Would you rather be fat or chubby? If you said "chubby" — and most people would — you understand the idea of connotations, even if you have never heard the word before.
- an idea or quality that a word makes you think about in addition to its meaning
In English, as in other languages, words have strict, factual definitions as well as emotional associations. We call the strict, dictionary definition of a word its "denotation," and we call the feelings or emotions associated with that word its "connotations". As the example of fat and chubby demonstrates, these feelings can be positive or negative. Connotations can also be formal or informal. In this case, we are focused on the positive or negative connotation of the word. Although both words have a common denotation (overweight), most people would rather be chubby, because chubby has more positive connotations and less negative connotations than fat does.
Let’s examine this idea a little more closely by looking at example sentences which use both words.
Both sentences are grammatically correct and complete. Both sentences use words that have the same denotation mentioned above: overweight. Their connotations are different though, and because of this, we can understand the difference between them. In the first sentence, we are being very negative, and in the second sentence, we are being positive. While both sentences are unkind, “chubby” is much more gentle than “fat”, and less likely to get you in trouble!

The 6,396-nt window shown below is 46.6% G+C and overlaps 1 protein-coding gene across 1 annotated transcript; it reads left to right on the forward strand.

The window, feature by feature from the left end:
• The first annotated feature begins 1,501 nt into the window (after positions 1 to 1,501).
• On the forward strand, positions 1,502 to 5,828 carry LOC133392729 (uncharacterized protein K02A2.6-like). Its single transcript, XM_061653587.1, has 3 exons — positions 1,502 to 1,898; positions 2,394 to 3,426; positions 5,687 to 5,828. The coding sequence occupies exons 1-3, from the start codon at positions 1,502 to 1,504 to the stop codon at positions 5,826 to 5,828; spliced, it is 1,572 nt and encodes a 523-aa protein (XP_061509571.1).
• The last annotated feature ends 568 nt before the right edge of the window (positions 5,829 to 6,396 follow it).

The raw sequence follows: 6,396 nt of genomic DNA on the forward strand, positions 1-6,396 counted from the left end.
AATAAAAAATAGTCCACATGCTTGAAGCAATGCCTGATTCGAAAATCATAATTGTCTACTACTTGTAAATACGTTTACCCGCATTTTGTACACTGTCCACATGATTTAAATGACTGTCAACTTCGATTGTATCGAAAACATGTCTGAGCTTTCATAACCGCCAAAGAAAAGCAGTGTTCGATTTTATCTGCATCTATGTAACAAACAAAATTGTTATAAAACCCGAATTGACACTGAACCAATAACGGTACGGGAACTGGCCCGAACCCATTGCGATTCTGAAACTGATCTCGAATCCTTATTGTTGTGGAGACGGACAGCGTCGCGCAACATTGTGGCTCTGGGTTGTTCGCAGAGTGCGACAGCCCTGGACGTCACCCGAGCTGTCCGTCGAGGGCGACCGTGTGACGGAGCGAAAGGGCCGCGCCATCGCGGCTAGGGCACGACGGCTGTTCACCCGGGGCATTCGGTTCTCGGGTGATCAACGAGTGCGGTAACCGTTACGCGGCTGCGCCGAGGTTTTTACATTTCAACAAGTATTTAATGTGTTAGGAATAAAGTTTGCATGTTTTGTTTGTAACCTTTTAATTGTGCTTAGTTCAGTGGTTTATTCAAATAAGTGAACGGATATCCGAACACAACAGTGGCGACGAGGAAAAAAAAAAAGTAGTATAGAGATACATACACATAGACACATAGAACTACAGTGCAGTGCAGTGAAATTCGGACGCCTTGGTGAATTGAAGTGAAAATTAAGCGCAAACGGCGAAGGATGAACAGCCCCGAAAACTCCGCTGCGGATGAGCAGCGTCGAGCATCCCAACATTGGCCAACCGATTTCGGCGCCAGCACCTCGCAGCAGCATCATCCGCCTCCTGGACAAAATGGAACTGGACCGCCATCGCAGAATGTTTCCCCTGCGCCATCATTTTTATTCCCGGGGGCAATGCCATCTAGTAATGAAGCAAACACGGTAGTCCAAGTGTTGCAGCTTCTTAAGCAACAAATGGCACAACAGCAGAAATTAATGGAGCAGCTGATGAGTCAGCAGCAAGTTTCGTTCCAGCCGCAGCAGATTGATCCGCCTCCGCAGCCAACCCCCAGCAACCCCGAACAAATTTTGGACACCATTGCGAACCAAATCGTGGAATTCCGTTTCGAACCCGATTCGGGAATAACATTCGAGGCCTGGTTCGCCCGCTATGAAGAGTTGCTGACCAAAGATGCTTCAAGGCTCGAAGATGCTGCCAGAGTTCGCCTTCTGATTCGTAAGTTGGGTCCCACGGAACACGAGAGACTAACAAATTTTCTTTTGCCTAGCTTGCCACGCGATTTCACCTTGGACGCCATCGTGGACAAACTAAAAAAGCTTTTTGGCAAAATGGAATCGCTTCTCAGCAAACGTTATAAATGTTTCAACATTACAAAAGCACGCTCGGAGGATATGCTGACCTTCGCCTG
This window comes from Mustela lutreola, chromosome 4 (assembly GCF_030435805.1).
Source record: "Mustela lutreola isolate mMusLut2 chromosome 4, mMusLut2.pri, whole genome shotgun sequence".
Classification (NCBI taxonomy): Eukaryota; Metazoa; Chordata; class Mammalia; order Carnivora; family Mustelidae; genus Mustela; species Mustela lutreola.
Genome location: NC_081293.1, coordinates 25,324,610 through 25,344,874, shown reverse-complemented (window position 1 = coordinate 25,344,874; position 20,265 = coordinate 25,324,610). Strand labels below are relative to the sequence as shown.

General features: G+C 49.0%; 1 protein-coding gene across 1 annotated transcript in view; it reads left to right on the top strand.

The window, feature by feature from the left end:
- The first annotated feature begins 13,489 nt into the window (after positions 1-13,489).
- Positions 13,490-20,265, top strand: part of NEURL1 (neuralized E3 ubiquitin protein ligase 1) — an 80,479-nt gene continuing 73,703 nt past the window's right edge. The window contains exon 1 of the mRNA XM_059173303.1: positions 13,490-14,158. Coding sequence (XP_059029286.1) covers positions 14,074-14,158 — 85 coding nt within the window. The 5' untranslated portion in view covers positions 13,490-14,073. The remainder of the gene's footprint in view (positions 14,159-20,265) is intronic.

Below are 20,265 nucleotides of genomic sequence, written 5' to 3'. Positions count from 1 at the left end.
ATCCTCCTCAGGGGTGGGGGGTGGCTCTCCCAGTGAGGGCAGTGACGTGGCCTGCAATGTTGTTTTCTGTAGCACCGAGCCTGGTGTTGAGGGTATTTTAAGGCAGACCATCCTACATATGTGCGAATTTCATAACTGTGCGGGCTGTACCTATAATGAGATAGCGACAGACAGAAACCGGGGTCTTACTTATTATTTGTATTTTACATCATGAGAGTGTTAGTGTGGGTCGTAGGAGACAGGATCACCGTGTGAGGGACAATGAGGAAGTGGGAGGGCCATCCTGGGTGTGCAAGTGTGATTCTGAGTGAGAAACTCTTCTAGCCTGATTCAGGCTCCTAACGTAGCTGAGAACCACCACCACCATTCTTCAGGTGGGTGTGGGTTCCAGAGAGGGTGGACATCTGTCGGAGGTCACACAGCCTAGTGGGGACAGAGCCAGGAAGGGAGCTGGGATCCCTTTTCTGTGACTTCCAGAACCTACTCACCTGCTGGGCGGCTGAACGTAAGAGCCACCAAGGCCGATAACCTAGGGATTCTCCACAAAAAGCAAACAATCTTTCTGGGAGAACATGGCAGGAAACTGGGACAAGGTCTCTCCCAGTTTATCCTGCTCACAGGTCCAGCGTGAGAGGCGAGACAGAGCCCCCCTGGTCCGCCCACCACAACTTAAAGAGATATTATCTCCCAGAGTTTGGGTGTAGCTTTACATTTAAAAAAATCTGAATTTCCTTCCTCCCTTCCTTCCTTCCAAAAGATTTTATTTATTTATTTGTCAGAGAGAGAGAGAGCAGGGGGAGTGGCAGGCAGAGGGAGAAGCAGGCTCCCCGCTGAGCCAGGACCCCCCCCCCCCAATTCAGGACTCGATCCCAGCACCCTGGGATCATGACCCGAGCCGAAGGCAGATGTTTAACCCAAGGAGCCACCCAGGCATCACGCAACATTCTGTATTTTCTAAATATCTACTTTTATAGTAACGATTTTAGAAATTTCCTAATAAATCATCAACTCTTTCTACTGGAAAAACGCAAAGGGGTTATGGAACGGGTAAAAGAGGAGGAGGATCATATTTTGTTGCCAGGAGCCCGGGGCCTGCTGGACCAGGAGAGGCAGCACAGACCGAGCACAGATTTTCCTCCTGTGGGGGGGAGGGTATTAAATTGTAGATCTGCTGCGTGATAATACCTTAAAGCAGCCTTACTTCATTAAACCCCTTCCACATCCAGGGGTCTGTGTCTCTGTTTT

Consider the difference between a house and home. Although both describe a place where people live, which one is more positive? If you said home, you would be right. Consider the following examples:
As these examples show, a home is where a family lives emotionally, while a house is exactly that: a dwelling. That is why real estate agents sell houses, not homes – only a family can make a home.
Take one last example to address the idea of formality. Do you know the difference between cool and interesting? These examples might help:
While both sentences in the example describe something that captures the attention, “cool” is a more informal word than the word “interesting” is. While “interesting” is appropriate for use with all kinds of people and in almost any setting, “cool” is best used among friends in informal settings.
Although it may seem tiring or overwhelming to learn so many alternative words for one concept, the importance of connotations in English cannot be overstated. A deep understanding of connotations is necessary for professional, academic, social or indeed any situation where it is important to send the correct message. Otherwise, we may offend or mislead someone or even be misunderstood completely!
Consider a cosmetics advertisement that offers a “healthy, juvenile appearance.” Juvenile has the same denotation as youthful, but juvenile has the added connotation of “immature,” and is associated not with beauty, but with children. As a result, the advertisement will probably not convince a lot of people to buy the product!
In much the same way as Rome was not built in a day, connotations cannot be mastered overnight. Practice is crucial, but in our experience, a slow and steady approach is the way to master this topic. After all, too much of anything can be overwhelming! So, instead of studying word lists until you are blue in the face, let us help you. For more assistance improving your English skills, check out our Learning English Center.